The Human Genome Project, which aims to determine the complete sequence (sequencing) of the human genome, has been implemented by scientists from all over the world for several decades. The first results of this project were obtained back in 2000, and the "complete" sequence was obtained in 2003. However, this "complete" sequence included 92 percent of all genetic information, the scanning of heterochromatic regions located in the parts of chromosomes called telomeres and centromeres was not performed due to a number of reasons, including technical ones.
Only recently, after two decades of hard work and technical advances, scientists working on the project sequenced nearly three billion base pairs, producing a complete human genome without gaps or white spots. The complete genome, called T2T-CHM13, includes new information on more than 200 million base pairs found in previously unexplored regions of DNA. Scientists have already identified a new 99 genes that are responsible for protein synthesis, and now there are still around 2,000 candidate genes that need to be investigated in more detail to determine their functions. Also present in the new genome are corrections for thousands of structural errors found in earlier data.
In order to obtain a complete genome, scientists have used several state-of-the-art tools that allow them to read data from longer DNA sequences. After all, it is much easier to get the job done by operating on fewer, longer stretches than it is to work on many shorter pieces. The main tool was Oxford Nanopore DNA sequencing technology, which can 'read' up to a million bases at a time with acceptable but not perfect accuracy. Complex and challenging sections which were sequenced by the first technology with many errors were processed using PacBio HiFi technology, which can read up to 20,000 bases at a time with very high precision, excluding the occurrence of errors.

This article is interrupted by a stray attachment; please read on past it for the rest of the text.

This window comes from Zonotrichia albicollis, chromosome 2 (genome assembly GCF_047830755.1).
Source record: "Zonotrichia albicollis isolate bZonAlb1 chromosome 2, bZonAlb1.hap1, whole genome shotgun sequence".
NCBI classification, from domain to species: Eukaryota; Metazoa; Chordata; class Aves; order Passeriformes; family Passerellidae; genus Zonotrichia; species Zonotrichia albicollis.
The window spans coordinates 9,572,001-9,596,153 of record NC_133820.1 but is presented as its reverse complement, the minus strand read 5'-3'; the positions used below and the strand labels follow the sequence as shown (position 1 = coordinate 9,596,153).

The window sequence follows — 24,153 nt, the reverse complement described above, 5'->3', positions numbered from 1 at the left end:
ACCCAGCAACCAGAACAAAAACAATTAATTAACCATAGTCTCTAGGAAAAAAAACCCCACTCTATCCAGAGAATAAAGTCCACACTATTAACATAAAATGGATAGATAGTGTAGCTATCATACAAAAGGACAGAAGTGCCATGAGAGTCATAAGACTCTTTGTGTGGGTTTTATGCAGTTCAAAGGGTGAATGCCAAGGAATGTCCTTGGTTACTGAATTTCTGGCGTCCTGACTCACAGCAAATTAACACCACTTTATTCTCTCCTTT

The second part of the genome problem was that the data from the previous version of the 'complete' genome was 'stitched' from DNA data taken from different people, which in itself creates discontinuities and 'white spots' in the data. By creating the latest version of the complete genome, scientists have eliminated all these errors.
The resulting human whole genome data will form the basis for a host of new research, including the identification of genetic markers for various diseases, and the development of new effective treatments for inherited and acquired genetic diseases. And the next steps that scientists intend to take in the Human Genome Project will be to sequence the complete genome of 350 individuals and create a common database with which to identify differences between individuals.